Announced back at NAB 2011 by Apple and Intel, Thunderbolt has been slow to hit the marketplace. If you're unaware of the technology, Thunderbolt is an interface for connecting peripheral devices to your computer by merging PCI Express and DisplayPort into one serial data interface that can run audio, video and data over a single cable. The main advantage of Thunderbolt is speed—it's 20 times faster than USB 2.0, 12 times faster than FireWire 800 and twice as fast as USB 3.0. You can back up a terabyte of data in mere seconds. The other big advantage is being able to daisy-chain up to six Thunderbolt-compatible devices. Since Thunderbolt devices all use the same connector, you only need one Thunderbolt port to link one device to another, including Apple's Thunderbolt Display. These two factors alone could possibly change the postproduction industry, but there have been some delays. Although much slower, USB 3.0 is fast enough for most users and is readily available on PCs (Macs don't support it), as well as being backward-compatible with USB 2.0. But since Thunderbolt was developed by Intel, there's hope that the technology will be available soon for both Mac and PC platforms.
For filmmakers, G-Technology has released a drive that's sure to be a hit in the postproduction community. The G-RAID with Thunderbolt has a transfer rate of 10 Gbps and comes in 4, 6 or 8 terabytes. The solidly built aluminum drive contains two 7200 rpm Hitachi drives and supports multistream HDV, DVCPro HD, XDCAM HD, ProRes 422 and uncompressed SD. In terms of size, the drive only measures 9.25x5.125x3.374 inches so it won't take up a lot of your workspace, and it has a smart-cooling fan so fan noise is minimal. If you've been using FireWire 800, you'll be amazed by the speed of backing up large ProRes files from your computer to the new G-RAID. Initial benchmark tests have shown that the G-RAID consistently writes speeds of 300 megabytes and above per second. Your Mac system will need to be running OS X 10.6 or higher, and it can be reconfigured to a mirrored RAID 1 for data protection by using the Mac OS X Disk Utility. The price point is $699.99 for the 4 TB, $849 for the 6 TB and $999.99 for the 8 TB. One drag about the G-RAID with Thunderbolt is that the drive doesn't include a Thunderbolt cable, which will set you back an additional $50. But if you're working in a professional post environment with long projects and large media files, the G-RAID with Thunderbolt is an ideal solution.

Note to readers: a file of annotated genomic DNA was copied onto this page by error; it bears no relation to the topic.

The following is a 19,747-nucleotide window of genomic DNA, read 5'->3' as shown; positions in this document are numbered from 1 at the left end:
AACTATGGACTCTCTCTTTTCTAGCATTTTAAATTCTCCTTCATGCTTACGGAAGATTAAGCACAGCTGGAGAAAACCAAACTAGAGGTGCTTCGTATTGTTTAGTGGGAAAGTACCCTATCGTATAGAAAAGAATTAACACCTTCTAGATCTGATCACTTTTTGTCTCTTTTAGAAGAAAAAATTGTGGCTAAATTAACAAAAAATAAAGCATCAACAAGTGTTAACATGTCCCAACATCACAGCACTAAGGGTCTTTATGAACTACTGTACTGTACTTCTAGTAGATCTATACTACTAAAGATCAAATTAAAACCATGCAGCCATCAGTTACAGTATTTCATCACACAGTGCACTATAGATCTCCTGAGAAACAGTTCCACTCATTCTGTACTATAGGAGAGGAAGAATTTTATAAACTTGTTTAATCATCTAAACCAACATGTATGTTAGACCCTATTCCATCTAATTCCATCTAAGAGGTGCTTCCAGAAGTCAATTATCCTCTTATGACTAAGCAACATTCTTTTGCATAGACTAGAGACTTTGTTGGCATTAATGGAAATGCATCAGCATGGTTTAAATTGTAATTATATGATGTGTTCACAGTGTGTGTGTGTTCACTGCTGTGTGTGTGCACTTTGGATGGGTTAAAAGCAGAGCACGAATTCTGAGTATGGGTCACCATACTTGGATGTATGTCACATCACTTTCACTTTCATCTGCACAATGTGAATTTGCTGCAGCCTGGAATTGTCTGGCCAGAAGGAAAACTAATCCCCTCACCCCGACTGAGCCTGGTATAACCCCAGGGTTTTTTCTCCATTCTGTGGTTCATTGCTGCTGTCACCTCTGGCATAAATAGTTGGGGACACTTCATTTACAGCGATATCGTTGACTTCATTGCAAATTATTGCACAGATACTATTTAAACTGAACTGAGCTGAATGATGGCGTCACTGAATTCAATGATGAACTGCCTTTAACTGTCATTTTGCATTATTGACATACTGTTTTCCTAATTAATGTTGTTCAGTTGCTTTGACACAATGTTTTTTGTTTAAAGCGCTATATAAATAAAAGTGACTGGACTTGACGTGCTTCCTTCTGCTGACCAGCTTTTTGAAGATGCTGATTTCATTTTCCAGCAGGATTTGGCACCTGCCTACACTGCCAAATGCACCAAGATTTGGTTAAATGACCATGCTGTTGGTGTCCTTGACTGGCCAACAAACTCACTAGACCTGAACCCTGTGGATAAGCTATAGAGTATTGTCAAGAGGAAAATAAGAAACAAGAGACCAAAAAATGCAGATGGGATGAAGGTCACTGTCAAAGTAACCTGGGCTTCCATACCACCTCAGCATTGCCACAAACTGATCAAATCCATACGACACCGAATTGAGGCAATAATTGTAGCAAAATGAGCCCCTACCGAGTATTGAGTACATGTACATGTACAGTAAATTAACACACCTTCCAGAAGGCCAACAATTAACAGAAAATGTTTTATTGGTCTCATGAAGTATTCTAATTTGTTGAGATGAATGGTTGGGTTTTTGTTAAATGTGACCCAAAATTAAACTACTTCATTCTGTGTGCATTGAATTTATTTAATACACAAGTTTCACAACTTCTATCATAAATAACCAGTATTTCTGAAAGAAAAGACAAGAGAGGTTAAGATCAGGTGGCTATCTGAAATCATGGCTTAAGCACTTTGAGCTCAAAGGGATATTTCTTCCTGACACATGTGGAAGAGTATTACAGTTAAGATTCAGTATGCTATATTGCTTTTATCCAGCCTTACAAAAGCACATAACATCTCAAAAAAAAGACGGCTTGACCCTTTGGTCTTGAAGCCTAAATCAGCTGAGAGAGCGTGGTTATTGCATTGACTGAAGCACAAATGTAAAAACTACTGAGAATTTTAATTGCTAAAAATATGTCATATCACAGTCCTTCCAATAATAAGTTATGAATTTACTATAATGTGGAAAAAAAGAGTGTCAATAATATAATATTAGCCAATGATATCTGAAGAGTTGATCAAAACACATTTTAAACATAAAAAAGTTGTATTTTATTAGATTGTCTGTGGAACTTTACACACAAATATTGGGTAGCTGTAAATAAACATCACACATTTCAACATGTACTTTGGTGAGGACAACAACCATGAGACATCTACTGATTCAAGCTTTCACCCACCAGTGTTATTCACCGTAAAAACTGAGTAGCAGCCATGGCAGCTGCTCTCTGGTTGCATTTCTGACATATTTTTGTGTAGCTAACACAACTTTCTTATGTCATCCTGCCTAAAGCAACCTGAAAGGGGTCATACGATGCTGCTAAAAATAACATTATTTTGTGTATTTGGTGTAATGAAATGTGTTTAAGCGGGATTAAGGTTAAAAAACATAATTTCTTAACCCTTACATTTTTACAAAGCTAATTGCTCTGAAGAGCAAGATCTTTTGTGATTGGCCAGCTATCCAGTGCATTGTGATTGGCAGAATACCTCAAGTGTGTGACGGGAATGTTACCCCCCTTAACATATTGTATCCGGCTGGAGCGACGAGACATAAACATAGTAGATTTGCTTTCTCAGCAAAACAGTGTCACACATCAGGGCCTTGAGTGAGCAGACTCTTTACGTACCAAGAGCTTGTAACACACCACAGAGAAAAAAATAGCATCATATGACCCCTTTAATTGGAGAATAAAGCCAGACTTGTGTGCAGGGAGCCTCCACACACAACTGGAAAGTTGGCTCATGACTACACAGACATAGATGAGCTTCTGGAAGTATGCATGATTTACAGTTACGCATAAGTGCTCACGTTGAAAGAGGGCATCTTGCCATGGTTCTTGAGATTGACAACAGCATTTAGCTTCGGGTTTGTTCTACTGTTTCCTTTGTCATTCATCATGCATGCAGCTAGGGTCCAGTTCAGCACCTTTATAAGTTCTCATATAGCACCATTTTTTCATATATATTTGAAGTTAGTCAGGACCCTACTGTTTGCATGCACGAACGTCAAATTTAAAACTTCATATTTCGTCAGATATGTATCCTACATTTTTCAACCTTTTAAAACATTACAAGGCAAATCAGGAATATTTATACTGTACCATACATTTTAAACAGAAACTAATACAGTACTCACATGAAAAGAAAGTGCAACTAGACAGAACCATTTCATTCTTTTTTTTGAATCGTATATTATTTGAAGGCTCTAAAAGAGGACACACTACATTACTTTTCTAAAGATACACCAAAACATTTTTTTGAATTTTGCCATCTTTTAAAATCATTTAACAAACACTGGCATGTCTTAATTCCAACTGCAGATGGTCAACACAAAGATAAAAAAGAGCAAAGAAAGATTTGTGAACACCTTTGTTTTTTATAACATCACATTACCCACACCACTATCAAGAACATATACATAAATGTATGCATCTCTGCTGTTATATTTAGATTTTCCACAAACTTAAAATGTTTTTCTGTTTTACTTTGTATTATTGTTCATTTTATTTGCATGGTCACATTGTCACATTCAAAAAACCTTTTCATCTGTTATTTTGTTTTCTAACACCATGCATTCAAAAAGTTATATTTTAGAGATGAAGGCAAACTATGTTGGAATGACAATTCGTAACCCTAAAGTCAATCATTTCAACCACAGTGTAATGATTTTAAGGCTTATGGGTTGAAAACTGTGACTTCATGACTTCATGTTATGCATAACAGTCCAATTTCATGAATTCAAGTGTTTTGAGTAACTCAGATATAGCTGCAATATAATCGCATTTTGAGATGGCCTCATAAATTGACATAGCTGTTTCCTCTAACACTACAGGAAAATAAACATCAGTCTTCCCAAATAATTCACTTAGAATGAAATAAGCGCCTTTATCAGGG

Another interesting storage device that G-Tech introduced recently is the G-Connect. The wireless storage device is designed for the iPad and iPhone to access content not stored on your mobile device. Your content can be organized into categories (photos, videos, music and documents), and to access these files, you'll need to download an iOS mobile app (an Android app is due in the summer) or users can access content via web browser. The 500 GB G-Connect can stream HD content to up to three devices or SD to up to five. The G-Connect can work as a Wi-Fi (802.11b/g/n) Internet access point, and you can load your content wirelessly or via USB 2.0. There's also password protection for more security. The G-Connect retails for $199.99.
On the surface, the G-Connect may sound like more of a consumer device, but I can definitely see its use on certain types of professional productions, especially indie films where the majority of your cast and crew-members are wielding iPhones and iPads. As a low-budget solution, a G-Connect almost can function like a poor man's dailies, especially in "big picture" judgments on lighting and framing.
Contact: G-Technology, (888) 426-5214, www.g-technology.com.